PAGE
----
Questions, Answers and Ideas Flow on NCCHC Connect
Fall is in the air, with summer activities winding down and the new school year starting for many. Fall also means that the NCCHC National Conference in Las Vegas is just around the corner. NCCHC conferences are a great way to network, but in the interim, you can interact with your peers and colleagues through the Commission’s new online community, NCCHC Connect.
NCCHC Connect is off to a great start. Within a few weeks of its launch more than 500 members had joined, with 16 groups formed to focus on specific topics and more than 50 conversations underway. To date, the Nursing and Mental Health groups are leading with the most activity.
If you haven’t joined yet, you are missing out! Here are just a few of the many thought-provoking topics that I’ve followed:
- How to handle situations where inmates refuse to take their critical medications (Nurse Practitioners group)
- Legislative mandates for facilities to provide medication-assisted treatment as the standard of care for individuals who use opioids (Quality Improvement group)
- How one’s practice in correctional health care aligns with long-term professional goals (Young Professionals group)
- Professional ethics and “dual loyalty” when working in a correctional setting (Mental Health Professionals group)
- Use of inmate observer/companion programs to assist inmates on suicide precautions (Suicide Prevention group)
- Most of the groups are public—no approval is needed to join. Others are set to private because they are for defined categories of individuals, such as state medical directors or health services administrators at facilities accredited by NCCHC.
Helping Each Other
Each group has a moderator to keep discussions on track. In the group for Certified Correctional Health Professionals, Ralf Salke, BSN, RN, CCHP-A, is the moderator, and he has been active in the CCHP and other group discussions. When Ralf was asked how it’s going, he replied with great enthusiasm.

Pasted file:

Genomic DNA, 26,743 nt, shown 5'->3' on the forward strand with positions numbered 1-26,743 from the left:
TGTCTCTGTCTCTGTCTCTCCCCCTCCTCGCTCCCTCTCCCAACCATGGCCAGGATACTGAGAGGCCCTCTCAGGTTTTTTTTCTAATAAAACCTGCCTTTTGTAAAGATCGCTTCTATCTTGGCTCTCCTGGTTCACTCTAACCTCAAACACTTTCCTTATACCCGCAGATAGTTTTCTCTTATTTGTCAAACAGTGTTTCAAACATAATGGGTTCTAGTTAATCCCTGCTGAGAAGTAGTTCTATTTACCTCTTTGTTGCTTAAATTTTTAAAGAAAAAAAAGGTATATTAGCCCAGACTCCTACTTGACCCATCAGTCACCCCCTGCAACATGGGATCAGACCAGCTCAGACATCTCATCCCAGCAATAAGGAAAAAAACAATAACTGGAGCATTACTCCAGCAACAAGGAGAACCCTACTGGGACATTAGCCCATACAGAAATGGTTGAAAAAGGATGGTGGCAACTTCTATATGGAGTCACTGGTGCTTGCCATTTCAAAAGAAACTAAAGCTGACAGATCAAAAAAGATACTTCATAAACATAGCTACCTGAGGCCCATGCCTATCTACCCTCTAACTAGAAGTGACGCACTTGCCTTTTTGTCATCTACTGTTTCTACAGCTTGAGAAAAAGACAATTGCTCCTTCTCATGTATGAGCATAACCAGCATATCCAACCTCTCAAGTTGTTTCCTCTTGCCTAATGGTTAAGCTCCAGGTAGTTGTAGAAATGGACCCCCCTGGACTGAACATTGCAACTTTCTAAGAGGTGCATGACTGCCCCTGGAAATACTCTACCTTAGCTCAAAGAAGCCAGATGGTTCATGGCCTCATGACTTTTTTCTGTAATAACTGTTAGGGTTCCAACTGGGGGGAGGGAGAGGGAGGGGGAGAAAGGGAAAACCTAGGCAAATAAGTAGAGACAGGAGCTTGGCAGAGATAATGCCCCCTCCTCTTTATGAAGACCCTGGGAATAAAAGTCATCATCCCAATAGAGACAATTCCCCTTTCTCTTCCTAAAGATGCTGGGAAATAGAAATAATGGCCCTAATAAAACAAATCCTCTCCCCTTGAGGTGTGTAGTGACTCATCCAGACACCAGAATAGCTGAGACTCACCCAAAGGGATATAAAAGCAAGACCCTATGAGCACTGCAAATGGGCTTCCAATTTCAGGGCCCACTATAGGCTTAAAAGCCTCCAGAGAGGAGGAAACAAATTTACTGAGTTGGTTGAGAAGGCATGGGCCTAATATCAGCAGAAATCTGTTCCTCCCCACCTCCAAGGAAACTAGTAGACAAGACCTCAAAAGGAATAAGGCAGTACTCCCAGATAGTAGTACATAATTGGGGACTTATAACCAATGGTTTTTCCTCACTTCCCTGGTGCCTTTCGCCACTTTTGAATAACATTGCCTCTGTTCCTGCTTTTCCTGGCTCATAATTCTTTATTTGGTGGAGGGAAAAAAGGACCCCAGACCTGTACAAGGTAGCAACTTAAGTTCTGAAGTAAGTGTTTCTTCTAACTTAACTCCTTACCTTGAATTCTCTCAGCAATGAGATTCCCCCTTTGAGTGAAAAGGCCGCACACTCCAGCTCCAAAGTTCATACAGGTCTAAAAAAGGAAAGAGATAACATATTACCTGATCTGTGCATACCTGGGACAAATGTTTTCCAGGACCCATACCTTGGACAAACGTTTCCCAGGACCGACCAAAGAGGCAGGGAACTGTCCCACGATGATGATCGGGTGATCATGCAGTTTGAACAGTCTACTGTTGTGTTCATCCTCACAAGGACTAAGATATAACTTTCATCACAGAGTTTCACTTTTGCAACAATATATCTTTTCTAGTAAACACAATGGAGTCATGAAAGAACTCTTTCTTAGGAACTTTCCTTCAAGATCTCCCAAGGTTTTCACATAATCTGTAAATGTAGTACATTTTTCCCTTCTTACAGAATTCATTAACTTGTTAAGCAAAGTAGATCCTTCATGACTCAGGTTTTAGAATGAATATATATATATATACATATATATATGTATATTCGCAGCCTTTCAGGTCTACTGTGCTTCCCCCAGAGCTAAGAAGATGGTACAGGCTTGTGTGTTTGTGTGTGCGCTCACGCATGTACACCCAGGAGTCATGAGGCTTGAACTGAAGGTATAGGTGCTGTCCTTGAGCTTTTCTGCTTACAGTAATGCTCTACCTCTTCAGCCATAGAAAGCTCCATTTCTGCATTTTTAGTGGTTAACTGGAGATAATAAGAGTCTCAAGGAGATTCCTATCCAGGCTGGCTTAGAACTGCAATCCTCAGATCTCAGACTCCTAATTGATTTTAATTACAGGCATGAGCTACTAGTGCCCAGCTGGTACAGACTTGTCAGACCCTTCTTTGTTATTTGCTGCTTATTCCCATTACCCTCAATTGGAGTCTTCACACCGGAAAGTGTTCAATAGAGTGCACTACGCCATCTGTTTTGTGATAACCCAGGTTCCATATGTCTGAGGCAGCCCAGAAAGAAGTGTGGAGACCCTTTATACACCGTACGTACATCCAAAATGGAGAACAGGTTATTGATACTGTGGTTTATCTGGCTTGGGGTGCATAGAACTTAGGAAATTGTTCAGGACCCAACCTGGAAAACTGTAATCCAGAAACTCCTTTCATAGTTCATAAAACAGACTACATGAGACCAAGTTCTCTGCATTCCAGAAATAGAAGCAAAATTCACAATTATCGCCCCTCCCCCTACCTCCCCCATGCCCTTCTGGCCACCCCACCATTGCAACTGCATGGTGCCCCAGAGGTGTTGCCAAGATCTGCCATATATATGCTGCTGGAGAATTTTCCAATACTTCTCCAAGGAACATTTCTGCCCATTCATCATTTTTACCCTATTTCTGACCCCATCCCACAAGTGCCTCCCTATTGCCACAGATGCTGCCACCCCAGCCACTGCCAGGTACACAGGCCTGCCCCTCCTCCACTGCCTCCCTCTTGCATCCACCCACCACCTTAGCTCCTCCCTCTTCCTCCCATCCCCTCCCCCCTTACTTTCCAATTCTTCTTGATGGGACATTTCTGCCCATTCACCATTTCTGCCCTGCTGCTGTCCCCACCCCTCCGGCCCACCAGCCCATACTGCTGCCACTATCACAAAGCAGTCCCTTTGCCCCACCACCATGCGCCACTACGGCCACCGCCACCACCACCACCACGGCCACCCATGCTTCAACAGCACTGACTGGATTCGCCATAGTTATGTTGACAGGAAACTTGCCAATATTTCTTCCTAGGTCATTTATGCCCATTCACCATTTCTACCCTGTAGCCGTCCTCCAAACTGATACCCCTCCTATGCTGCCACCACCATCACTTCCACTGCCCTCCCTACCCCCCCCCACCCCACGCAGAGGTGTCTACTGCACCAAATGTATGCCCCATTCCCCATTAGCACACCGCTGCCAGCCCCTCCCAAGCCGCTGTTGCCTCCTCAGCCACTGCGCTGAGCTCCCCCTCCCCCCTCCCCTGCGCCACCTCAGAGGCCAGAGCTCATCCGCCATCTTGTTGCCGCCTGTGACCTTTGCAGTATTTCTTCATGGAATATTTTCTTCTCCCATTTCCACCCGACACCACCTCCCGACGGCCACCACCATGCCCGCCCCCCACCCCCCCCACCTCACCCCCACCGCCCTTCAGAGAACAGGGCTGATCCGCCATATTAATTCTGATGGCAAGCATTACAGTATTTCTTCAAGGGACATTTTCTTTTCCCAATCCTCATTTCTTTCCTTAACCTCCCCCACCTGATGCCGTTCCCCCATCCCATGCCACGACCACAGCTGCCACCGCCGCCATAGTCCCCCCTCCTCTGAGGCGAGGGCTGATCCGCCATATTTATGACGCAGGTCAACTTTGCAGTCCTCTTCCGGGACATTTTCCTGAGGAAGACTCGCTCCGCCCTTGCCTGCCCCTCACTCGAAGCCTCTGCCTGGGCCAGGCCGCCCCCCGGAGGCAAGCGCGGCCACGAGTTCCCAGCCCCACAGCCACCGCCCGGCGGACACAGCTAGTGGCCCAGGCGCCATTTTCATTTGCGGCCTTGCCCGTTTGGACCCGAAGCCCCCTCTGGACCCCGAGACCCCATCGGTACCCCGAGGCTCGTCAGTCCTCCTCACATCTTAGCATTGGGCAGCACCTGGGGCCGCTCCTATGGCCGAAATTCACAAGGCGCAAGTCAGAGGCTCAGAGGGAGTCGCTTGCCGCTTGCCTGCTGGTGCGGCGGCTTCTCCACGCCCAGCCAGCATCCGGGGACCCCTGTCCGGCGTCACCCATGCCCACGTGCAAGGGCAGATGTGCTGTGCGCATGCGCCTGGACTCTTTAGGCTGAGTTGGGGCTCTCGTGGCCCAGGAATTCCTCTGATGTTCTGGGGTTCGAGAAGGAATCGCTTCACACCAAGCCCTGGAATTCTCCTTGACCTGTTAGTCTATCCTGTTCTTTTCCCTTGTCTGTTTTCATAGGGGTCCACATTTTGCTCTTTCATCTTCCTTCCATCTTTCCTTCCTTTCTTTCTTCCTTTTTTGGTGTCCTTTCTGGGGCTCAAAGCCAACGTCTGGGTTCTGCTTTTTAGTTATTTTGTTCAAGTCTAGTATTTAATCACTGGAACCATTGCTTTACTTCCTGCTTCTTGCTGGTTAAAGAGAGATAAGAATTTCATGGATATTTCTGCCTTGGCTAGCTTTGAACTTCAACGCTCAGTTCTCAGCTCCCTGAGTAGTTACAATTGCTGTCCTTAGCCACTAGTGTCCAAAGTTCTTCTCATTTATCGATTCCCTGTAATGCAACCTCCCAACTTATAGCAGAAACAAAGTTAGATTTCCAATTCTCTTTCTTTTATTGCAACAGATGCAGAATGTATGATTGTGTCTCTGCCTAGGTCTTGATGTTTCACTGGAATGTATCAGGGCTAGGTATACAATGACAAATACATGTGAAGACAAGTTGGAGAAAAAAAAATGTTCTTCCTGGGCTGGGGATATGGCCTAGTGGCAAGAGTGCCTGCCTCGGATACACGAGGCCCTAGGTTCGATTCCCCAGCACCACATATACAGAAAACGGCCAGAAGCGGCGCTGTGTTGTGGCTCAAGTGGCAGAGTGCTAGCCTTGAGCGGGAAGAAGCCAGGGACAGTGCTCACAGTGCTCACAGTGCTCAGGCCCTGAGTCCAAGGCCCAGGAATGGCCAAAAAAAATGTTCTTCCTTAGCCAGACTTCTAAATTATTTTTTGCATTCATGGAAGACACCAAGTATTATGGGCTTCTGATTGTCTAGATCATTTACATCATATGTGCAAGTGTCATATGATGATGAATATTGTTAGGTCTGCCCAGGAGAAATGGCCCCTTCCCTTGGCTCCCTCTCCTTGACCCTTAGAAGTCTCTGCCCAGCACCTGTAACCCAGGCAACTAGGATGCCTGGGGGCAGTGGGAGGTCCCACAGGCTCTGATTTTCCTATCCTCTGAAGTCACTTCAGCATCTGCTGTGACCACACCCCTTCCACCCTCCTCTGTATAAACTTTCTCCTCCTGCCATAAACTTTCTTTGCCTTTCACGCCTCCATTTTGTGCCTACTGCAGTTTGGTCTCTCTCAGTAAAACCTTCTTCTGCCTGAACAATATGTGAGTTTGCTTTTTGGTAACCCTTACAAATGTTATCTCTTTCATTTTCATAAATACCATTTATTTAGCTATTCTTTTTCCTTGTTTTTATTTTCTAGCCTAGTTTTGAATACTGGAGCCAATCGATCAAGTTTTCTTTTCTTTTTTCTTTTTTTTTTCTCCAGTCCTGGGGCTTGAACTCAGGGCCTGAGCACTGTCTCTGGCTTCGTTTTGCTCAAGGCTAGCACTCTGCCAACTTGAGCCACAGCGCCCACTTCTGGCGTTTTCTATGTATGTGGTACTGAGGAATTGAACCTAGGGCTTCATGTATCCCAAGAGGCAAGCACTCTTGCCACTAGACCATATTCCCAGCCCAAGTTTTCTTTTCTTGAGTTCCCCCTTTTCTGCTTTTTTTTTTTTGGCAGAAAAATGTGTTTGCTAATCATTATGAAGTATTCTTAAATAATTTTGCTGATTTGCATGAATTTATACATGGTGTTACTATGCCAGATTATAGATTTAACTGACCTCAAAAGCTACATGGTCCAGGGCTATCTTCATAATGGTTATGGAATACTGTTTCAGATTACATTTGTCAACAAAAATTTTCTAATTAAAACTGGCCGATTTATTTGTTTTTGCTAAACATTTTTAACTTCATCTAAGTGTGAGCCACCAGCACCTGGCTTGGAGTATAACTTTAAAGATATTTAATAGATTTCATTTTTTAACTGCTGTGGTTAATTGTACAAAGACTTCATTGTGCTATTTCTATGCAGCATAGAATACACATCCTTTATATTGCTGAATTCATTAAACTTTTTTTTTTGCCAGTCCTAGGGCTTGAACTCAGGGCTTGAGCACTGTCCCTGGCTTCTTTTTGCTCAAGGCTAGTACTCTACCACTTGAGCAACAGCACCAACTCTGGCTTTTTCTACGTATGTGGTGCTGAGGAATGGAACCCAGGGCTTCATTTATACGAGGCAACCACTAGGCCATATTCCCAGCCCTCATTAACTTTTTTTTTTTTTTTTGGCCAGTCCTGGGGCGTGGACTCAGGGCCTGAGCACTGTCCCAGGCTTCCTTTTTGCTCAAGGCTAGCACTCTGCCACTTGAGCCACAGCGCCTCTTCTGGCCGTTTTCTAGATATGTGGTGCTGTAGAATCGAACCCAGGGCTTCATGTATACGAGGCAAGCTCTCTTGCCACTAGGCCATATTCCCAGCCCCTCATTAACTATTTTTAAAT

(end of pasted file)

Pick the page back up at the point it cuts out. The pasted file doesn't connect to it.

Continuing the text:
“I started out by focusing on the benefits of CCHP certification,” he said. “The list is long and distinctive, including reputation, moral compass, connections, increased knowledge of NCCHC’s standards, instrumental value and self-regulation. Through public and private dialogue, group members have discussed how to obtain certification, helpful reading materials and how to study for the exam. The participation and assistance is stellar.”
Ralf is a seasoned correctional health care professional with more than 30 years of experience in this field, so he knows a thing or two about professional development—take him at his word when he advocates for NCCHC Connect as an excellent form of “collegial collaboration.” (See more about the CCHP group on NCCHC Connect »)
Suicide Prevention Efforts Advance
Speaking of collaboration, NCCHC Connect is serving as a workspace for one of the closed groups, formed to enhance communication and project management for members of the NCCHC Suicide Prevention Summit work group. (See more about the project »)
With suicide being the leading cause of death in jails, it is imperative to put a halt to these tragedies. This year, with the support of the American Foundation for Suicide Prevention, the work group met during NCCHC’s Correctional Mental Health Care Conference. They have made significant progress in developing a National Response Plan for Suicide Prevention and are developing tools and guidance for correctional facilities across the nation. You’ll be hearing more about this initiative soon.
In the meantime, I encourage you to join NCCHC Connect’s public group on suicide prevention, moderated by Lindsay Hayes, MS, the nation’s leading expert on this important topic.
Hope to “connect” with you soon!
Barbara A. Wakeen, MA, RDN, CCHP, is the chair of NCCHC’s board of directors and principal of Correctional Nutrition Consultants, Ltd.
— From CorrectCare Volume 32, Issue 3, Summer 2018